Documentation and Insurance

  • Donald F. Wood
  • Anthony Barone
  • Paul Murphy
  • Daniel L. Wardlow
Part of the Chapman & Hall Materials Management/Logistics Series book series (CHMMLS)

Abstract

For the logistics manager whose experience deals only with domestic commerce, both the documentation and the insurance requirements of international movements will be an additional challenge. Indeed, Gray and Davies even used the expression “international logistics” to mean “a system in which documentation flows are as much a part of the main logistical flow as flows of product.”1

Keywords

Insurance Coverage Shipping Shrinkage Hull Settling 

Preview

Unable to display preview. Download preview PDF.

Unable to display preview. Download preview PDF.

References

  1. 1.
    G.J. Davies, The international logistics concept. International Journal of Physical Distribution and Materials Management, 17 (2), 20 (1987).CrossRefGoogle Scholar
  2. 2.
    American Shipper, August 1984, p. 16.Google Scholar
  3. 3.
    Gary Davies and Charles Freebury, The management of documentation by British exporters. International Journal of Physical Distribution and Materials Management, 17(6), 15 (1978).CrossRefGoogle Scholar
  4. 4.
    “Common Export Documents,” prepared by the Port Authority of New York and New Jersey, 1980.Google Scholar
  5. 5.
    Hinterland, No. 4, p. 25 (1988).Google Scholar
  6. 6.
    Brochure issued by GMS International, Inc., Old Tappan, NJ, 1992.Google Scholar
  7. 7.
    Shippers sing: United we stand. Handling and Shipping Management, February 1987, p. 37.Google Scholar
  8. 8.
    Shippers sing: United we stand. Handling and Shipping Management, February 1987, p. 37.Google Scholar
  9. 9.
    The Journal of Commerce, October 25, 1993, p. 14A.Google Scholar
  10. 10.
    Edgar Rachelson, How to reduce the risks of international air carriage. Inbound Logistics, January 1987, pp. 35–36.Google Scholar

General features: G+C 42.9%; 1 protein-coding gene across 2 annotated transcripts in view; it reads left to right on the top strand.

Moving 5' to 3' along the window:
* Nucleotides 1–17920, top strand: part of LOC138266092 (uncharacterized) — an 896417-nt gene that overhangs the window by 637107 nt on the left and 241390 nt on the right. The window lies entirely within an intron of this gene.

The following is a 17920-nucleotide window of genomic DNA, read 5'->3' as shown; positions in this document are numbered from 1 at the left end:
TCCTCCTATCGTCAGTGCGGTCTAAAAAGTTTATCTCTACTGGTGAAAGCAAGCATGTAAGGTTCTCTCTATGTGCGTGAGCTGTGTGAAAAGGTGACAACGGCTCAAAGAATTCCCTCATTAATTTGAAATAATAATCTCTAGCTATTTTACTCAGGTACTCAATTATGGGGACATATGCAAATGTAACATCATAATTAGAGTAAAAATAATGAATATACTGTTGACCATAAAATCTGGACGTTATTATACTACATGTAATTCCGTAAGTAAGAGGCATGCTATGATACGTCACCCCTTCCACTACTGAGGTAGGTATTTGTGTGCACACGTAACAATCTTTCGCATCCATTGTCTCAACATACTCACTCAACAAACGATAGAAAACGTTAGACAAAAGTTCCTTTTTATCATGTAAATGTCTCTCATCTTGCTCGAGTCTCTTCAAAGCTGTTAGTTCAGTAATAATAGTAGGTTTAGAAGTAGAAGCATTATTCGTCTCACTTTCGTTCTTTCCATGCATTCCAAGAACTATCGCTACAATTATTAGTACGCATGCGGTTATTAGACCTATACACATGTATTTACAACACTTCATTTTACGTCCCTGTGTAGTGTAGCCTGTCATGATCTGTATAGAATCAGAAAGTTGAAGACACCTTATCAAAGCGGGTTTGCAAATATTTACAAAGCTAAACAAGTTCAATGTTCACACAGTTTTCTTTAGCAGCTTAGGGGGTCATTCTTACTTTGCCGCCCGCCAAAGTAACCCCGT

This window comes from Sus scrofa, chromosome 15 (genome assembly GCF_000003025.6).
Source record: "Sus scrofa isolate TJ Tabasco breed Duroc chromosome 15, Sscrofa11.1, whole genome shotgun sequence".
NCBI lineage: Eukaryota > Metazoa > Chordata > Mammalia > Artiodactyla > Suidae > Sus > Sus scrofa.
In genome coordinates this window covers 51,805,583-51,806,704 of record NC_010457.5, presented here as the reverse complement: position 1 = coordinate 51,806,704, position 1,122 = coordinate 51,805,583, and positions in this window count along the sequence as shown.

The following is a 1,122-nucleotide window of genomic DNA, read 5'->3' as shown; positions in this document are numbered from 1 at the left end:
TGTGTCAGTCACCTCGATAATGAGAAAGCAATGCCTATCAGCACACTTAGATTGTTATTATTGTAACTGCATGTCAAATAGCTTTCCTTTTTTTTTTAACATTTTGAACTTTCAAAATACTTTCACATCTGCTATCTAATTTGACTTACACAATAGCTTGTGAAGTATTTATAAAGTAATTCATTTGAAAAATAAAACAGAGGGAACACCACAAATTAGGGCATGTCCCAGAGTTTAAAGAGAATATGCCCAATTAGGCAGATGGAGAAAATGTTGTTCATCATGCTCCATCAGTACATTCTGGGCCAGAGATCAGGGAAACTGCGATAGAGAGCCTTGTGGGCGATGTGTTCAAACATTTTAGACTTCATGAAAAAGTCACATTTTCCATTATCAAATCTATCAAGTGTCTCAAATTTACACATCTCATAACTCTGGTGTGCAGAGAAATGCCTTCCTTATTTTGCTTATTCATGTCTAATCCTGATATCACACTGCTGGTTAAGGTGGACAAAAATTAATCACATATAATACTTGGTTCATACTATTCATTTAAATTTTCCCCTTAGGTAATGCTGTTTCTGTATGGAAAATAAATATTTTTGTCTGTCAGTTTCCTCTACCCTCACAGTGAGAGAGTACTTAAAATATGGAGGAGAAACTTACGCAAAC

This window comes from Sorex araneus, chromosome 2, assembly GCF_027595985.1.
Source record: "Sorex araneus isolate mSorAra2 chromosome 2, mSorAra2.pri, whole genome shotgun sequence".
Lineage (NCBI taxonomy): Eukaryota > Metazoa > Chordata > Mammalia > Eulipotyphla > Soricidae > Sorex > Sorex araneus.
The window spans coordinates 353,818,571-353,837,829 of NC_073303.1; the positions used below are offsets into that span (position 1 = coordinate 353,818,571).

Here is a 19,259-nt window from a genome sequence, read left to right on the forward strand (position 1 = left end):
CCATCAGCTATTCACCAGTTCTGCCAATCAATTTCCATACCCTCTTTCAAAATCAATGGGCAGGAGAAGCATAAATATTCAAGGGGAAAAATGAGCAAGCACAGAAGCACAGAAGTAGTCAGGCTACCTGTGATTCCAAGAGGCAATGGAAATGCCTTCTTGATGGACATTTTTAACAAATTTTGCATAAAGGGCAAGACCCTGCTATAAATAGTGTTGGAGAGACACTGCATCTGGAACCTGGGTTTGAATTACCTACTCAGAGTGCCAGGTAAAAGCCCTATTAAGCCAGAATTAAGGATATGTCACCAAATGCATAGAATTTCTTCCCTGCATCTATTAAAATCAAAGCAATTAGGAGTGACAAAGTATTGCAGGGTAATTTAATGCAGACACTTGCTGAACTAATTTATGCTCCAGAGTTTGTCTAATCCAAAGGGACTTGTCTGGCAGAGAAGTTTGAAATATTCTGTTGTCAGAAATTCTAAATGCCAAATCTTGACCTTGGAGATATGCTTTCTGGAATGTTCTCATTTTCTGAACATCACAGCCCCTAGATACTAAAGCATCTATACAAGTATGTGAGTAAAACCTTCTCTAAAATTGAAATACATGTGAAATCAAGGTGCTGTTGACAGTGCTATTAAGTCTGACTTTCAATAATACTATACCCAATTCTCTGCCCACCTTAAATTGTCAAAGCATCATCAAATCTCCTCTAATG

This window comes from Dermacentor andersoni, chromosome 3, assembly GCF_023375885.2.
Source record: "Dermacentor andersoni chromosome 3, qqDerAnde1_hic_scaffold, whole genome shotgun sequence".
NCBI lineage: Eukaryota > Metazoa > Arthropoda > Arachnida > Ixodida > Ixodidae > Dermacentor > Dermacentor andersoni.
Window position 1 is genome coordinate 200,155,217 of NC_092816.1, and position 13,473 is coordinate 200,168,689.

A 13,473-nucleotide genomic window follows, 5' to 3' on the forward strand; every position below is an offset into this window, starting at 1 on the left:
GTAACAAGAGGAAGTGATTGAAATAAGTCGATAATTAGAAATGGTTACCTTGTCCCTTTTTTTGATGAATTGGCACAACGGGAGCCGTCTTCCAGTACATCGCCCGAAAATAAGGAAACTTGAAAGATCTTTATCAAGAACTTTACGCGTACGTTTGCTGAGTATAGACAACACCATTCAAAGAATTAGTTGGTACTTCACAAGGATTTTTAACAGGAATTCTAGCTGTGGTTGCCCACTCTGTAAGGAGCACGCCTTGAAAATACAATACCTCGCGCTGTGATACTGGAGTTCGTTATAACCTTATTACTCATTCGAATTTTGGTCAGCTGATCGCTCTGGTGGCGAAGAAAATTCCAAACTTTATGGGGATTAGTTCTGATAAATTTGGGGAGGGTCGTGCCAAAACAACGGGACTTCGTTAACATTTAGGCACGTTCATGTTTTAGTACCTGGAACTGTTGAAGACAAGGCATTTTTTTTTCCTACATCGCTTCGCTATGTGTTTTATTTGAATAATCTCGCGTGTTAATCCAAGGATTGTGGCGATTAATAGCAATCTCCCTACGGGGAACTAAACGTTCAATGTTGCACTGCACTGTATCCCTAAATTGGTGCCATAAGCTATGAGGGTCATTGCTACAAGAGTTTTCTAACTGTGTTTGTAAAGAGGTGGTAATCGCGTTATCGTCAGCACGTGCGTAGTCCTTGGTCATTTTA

11. 11.
    American Shipper, March 1987, p. 60.Google Scholar
  12. 12.
    American Shipper, March 1987, p. 60.Google Scholar
  13. 13.
    The Wall Street Journal, May 31, 1984.Google Scholar
  14. 14.
    VIA Port of NY-NJ, December 1986, p. 11.Google Scholar
  15. 15.
    American Shipper, December 1986, p. 74.Google Scholar
  16. 16.
    American Shipper, June 1986, p. 98.Google Scholar
  17. 17.
    The Wall Street Journal, October 13, 1987, p. 1.Google Scholar
  18. 18.
    The Wall Street Journal, October 13, 1987, p. 21.Google Scholar
  19. 19.
    Modern pirates prey on ships taking cargo to the third world. Minneapolis Tribune, December 16, 1979.Google Scholar
  20. 20.
    Hinterland, No. 4,26 (1988). Some convictions were eventually obtained, although poor cooperation from South African authorities made the investigation more difficult.Google Scholar
  21. 21.
    Packing up the pieces. KLM CARGOVISION, January–February 1990, p. 14.Google Scholar

Copyright information

© Springer Science+Business Media Dordrecht 1995

Authors and Affiliations

  • Donald F. Wood
    • 1
  • Anthony Barone
    • 2
  • Paul Murphy
    • 3
  • Daniel L. Wardlow
    • 1
  1. 1.San Francisco State UniversityUSA
  2. 2.USA
  3. 3.John Carroll UniversityUSA

Personalised recommendations